As I talk about my future career alternatives with friends and colleagues, the potential for a “glass ceiling” emerges repeatedly. Am I aspiring to positions beyond my reach? Will I be considered for positions where I’m qualified?
I’ve always been a positivist: believing that the ceiling is just the natural upper bound of a career’s trajectory, the limit of advancement defined by talent, time, and circumstance, unaided by fortune or ambition.
But it’s been an interesting conversation. Some disagree with me, holding that there is an arbitrary limit for anyone that results from simple discrimination trumping hard work and merit.
What form might the glass ceiling take?
Princeton describes it as “an attitudinal or organizational bias that prevents women from advancing to leadership positions”. To me, this seems archaic: I have worked comfortably with, and for, women throughout my career. In my experience, people earn respect and advancement based on their competency, skills, and congeniality. Still, it is very real to women I talk with, and it may be that I’ve missed it by working primarily in research and project teams in my career.
Others have generalized the term to include “situations where the advancement of a qualified person within the hierarchy of an organization is stopped at a lower level because of any form of discrimination”. This one hits closer to home, because I can think of any number of highly qualified people who have been shuttled into the career ghettos. Their ceiling lies at the public boundary: at the top of the hierarchy, leaders are chosen to reinforce the image that the company wants to project to customers, the media, and investors. The ability to communicate clearly and to inspire confidence may be the only necessary qualities. “House” need not apply.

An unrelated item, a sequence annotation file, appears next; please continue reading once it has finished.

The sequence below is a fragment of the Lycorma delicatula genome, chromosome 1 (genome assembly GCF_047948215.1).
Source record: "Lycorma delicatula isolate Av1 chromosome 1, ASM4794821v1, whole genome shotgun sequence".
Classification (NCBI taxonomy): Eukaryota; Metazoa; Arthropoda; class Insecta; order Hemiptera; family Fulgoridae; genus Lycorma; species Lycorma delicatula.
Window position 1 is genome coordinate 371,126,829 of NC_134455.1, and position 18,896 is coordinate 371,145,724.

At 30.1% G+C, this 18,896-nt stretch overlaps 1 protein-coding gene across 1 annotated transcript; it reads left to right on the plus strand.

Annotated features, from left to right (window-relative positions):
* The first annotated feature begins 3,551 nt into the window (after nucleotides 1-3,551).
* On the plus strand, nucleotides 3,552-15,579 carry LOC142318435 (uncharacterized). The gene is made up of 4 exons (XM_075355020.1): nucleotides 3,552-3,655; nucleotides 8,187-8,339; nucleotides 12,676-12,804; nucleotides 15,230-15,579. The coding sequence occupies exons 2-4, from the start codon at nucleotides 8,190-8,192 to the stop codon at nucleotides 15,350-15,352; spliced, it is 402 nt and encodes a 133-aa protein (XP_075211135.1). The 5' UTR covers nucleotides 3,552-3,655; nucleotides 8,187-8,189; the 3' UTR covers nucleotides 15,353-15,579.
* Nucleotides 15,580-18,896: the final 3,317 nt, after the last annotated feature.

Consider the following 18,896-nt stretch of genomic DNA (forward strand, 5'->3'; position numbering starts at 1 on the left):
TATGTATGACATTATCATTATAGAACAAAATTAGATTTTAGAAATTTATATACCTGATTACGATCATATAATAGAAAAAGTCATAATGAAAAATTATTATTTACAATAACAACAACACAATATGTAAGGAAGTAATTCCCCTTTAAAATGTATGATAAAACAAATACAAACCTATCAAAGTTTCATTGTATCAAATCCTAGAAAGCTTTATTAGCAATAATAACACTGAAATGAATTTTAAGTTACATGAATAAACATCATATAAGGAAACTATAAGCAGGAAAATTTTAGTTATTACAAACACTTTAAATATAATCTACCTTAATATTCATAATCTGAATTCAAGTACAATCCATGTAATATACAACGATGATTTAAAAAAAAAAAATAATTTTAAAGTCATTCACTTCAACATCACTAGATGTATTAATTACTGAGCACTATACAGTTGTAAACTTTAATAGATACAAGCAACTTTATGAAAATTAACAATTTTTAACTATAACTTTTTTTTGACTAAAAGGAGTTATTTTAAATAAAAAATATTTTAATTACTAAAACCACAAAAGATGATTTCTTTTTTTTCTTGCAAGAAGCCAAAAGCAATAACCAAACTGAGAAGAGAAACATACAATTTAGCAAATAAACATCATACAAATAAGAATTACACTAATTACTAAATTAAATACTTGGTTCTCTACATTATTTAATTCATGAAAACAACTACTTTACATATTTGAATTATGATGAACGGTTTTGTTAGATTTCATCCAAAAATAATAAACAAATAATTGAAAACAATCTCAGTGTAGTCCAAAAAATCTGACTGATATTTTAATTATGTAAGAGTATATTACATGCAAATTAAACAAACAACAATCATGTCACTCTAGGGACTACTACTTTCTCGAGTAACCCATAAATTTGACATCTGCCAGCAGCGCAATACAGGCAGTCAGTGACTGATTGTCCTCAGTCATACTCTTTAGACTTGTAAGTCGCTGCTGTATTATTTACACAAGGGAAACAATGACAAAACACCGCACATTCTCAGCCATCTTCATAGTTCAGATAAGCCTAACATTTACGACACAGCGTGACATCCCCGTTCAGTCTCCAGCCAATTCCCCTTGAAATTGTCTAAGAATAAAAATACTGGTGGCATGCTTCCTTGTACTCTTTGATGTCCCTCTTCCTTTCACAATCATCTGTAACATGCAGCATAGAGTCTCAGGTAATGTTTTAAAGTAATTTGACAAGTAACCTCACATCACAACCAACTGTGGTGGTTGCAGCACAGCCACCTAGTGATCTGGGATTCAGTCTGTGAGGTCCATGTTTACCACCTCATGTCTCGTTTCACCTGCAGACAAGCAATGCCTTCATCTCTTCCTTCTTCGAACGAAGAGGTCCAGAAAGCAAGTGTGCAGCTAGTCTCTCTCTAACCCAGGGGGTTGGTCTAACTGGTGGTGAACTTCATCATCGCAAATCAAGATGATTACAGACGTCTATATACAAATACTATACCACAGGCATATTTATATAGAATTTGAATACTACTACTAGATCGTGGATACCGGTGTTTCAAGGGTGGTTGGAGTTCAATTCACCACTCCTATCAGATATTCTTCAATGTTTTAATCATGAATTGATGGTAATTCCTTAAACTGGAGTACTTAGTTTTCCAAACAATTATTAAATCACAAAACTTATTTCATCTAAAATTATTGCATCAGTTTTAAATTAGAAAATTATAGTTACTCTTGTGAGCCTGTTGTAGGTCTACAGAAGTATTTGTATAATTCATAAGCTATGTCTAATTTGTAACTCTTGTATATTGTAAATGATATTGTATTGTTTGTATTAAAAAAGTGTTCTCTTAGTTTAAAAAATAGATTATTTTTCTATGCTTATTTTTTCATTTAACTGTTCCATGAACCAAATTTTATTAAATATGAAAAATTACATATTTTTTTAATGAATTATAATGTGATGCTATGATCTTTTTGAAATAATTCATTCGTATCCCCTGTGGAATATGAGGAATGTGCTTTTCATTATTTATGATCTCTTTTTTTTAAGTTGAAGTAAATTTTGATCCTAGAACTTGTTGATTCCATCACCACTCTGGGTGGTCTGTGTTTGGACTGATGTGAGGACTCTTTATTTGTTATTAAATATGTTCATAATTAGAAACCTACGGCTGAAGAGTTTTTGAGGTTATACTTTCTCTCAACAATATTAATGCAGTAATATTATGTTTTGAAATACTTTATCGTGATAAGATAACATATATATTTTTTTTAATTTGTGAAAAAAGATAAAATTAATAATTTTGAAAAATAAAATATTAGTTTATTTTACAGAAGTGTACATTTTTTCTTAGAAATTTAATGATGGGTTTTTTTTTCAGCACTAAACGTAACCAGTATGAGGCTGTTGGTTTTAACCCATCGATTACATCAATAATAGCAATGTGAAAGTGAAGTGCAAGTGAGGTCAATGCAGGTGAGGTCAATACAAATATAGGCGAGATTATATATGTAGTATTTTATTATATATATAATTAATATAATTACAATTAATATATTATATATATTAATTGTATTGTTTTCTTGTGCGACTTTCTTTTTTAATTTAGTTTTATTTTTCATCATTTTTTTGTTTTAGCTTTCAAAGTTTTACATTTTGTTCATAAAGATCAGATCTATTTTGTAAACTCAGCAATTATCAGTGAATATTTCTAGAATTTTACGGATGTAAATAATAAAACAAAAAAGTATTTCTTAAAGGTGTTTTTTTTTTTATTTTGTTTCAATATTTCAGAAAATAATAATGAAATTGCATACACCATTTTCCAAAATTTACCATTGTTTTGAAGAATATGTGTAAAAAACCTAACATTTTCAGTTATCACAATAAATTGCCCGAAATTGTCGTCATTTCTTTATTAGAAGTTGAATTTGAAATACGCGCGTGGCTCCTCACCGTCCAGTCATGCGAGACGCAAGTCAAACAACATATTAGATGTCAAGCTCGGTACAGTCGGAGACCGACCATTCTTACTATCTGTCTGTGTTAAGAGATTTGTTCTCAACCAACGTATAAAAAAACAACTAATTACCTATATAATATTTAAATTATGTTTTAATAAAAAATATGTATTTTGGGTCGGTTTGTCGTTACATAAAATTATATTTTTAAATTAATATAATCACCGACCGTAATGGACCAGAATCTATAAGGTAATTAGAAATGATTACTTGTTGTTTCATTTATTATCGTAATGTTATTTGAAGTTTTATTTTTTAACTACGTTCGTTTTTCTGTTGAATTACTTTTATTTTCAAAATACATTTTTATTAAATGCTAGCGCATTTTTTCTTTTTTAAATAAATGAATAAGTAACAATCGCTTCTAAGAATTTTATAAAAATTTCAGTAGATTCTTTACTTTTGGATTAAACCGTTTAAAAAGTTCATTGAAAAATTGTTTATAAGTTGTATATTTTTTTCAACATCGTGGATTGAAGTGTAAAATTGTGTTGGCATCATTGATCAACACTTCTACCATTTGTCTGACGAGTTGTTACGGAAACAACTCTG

Intriguingly, I also found this definition: “The glass ceiling is the seemingly unattainable 1st page ranking in a search engine, particularly for very competitive keywords. Sites and pages remain on the 1st page and are hard to displace because they are given really high rankings and have extremely high link popularity.” Extrapolated, it suggests that those above the glass ceiling form a self-reinforcing club: those at the top accumulate perceptions and credibility that keep them at the top. I suspect that there is a lot of truth in this.
All of these definition have the common quality that a person’s potential for advancement may be limited by bias and circumstance, rather than by drive and accomplishment. It’s not the way I treat others nor how I think about my own opportunities. But, as I seek my next position, I sometimes find myself wondering whether perceptions of age or disability, personality or nationality, might, in fact, limit my aspirations.
And, more to the point, how to recognize and counter it.
Photo credit: Judith Orr